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Forecast: Web will halt global ad slide


With the real estate mess upon us, amid all sorts of other economic woes, the world's media economy would seem especially at risk. Yet so far it's looking like it will fare decently during the recession that's looming.

In part that's because this is an election and Olympics year in the U.S., which always gives a powerful boost to the global media economy.

But another big factor that should keep the global ad economy from sinking is the internet, which is expected to continue its robust growth over the coming several years as broadband penetration increases and users spend more and more time online.

“If it were not for the organic growth of online advertising, we would be contemplating a recession of advertising spending,” says Vincent Letang, a senior analyst at Screen Digest in London, who has just released a forecast for global ad spending.

Letang expects it to grow below average GDP growth from 2008 to 2012, hitting an annual growth rate of 3.6 percent in Europe and 3.7 percent in the U.S. In the first two years of the forecast, 2008 and 2009, growth will be slower than the remaining years – 2009 will be particularly slow.

Most of this growth, he says will be from online advertising, which he expects to grow about 17 percent a year until 2012.

While this pace falls below recent years--it's ranged between 20 and 50 percent a year, depending on the country--it's still strong enough to roughly double the internet’s share of the total ad spending in the U.S. and Europe.

Television’s share, including traditional broadcast and digital multi-channel, will nearly hold its own, while the lot of radio, print, out of home and cinema will lose out.

Letang’s figures for the U.S. show the internet growing from an 11 percent share of ad spending today to 21 percent in 2012, while TV will fall from 43 percent to 41 percent over the period. He forecasts the remaining media will fall from a share of 46 percent to 39 percent.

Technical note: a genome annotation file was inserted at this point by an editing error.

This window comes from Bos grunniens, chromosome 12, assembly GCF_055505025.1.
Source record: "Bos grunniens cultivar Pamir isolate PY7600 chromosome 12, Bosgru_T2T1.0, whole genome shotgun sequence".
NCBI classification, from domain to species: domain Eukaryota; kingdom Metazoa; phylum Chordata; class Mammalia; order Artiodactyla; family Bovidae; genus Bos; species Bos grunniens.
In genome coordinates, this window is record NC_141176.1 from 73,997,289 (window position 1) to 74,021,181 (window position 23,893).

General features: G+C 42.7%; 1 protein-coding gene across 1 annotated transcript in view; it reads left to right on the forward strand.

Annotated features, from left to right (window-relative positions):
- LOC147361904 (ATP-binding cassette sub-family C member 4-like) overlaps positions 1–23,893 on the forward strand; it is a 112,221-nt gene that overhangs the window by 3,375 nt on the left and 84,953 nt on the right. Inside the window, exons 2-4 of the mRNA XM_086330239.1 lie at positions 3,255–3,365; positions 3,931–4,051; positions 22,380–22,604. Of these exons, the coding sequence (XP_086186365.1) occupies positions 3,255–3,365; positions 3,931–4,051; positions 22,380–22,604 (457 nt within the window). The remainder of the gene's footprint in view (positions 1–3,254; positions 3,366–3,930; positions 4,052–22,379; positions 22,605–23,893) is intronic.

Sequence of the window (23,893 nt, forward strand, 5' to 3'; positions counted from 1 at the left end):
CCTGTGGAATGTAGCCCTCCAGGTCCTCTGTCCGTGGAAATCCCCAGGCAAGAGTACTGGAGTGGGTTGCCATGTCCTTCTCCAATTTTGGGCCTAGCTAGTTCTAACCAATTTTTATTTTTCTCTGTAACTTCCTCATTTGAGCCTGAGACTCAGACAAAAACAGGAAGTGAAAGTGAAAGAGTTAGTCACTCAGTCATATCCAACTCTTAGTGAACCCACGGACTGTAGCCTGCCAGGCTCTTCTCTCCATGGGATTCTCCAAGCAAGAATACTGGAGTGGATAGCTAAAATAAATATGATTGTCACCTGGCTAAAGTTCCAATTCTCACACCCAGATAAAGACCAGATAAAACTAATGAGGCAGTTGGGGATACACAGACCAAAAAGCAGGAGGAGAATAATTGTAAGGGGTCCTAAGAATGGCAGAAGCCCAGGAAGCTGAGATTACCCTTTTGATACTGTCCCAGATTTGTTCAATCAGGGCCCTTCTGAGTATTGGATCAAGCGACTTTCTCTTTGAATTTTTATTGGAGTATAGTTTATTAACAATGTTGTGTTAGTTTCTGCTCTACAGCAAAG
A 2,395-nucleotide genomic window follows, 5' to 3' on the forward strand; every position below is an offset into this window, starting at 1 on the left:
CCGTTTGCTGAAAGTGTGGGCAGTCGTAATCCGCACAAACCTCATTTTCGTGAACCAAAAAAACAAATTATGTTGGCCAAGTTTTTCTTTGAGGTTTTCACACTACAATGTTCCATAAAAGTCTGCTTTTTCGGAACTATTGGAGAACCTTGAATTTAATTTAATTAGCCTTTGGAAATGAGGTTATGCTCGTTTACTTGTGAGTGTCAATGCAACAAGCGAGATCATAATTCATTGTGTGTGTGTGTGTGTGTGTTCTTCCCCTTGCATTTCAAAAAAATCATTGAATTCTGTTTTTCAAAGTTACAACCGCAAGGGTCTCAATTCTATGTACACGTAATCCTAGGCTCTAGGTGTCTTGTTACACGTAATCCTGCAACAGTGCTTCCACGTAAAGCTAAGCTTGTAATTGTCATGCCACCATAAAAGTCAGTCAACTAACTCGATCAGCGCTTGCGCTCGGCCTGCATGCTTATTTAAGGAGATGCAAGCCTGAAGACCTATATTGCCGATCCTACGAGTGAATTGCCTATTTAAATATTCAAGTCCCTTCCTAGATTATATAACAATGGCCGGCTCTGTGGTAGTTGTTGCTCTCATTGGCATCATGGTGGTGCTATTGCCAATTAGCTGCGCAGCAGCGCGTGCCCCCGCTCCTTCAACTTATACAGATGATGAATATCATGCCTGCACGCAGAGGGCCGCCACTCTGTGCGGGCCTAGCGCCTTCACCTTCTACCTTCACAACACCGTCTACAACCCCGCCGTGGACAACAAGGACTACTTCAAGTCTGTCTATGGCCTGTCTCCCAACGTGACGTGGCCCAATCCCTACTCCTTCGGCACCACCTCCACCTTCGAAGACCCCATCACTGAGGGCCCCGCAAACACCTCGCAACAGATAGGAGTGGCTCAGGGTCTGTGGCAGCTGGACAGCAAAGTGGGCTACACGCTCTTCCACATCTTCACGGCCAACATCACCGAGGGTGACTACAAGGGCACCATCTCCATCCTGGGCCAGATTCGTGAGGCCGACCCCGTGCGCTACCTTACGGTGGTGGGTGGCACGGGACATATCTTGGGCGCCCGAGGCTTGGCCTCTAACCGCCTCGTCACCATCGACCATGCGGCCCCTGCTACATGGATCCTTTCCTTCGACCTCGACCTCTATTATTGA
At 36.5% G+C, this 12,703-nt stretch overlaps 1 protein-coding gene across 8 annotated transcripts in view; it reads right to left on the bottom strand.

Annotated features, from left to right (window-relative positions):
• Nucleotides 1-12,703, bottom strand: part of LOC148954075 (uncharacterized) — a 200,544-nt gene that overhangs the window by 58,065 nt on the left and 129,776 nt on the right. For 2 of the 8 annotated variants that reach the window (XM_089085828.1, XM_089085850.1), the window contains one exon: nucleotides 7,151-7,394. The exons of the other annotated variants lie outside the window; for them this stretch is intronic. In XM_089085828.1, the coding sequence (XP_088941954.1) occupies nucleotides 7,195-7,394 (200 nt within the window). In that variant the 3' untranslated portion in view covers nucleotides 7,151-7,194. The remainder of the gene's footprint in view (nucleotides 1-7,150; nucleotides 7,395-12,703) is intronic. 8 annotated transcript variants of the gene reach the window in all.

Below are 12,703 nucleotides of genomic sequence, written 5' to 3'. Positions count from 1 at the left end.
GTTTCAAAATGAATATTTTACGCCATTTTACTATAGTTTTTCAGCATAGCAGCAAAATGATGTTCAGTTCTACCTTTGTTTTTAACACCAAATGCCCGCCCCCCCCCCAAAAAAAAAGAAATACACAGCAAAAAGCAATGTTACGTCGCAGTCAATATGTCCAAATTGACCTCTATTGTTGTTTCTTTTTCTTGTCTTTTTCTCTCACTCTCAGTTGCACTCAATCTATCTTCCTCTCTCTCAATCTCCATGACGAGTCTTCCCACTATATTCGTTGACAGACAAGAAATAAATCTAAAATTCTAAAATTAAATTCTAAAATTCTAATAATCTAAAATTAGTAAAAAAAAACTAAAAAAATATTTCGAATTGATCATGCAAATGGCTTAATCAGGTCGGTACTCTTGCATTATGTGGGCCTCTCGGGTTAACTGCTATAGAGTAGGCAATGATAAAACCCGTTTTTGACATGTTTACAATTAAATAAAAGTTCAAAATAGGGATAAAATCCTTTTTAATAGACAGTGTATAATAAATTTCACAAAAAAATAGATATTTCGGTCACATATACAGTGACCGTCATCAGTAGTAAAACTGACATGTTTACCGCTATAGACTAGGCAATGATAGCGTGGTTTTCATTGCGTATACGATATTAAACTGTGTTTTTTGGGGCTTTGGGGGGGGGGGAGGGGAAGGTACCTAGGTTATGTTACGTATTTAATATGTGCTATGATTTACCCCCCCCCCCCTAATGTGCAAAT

For Europe, the online share will rise from 10 percent today to 19 percent in 2012. TV will fall from 33 percent to 32 percent and other media from 57 percent to 49 percent.

Screen Digest’s forecast for internet’s share of the global advertising economy is in line with another recent forecast. The Kelsey Group released numbers predicting that global advertising will grow from $605 billion in 2007 to $707 billion in 2012, for an average annual growth of 2.7 percent.

But it figures internet advertising in its various forms will grow 23.4 percent a year on average, reaching $147 billion in 2012, giving it a 21 percent share of the global ad market by 2012. That's up from 7.4 percent at the end of 2007.

Meanwhile, in online ratings for the week ended Feb. 24, according to Nielsen Online, Google claimed the top spot among parent companies, followed by Microsoft, Yahoo, Time Warner and News Corp. Online. The top five brands were Google, Yahoo, MSN/Windows Live, Microsoft and AOL Media Network.

NexTag was the No. 1 advertiser with 8 million impressions, followed by No. 2 Experian Group Limited at 6.1 million. With 29.5 million ads served, Yahoo was again the top advertising site, well ahead of No. 2 MSN at 2.2 million.
Sessions per person per week were even to the previous week at 17, and domains visited per person were up one to 41. PC time per person was down 1 percent compared with the previous week, at 18 hours and 15 minutes.




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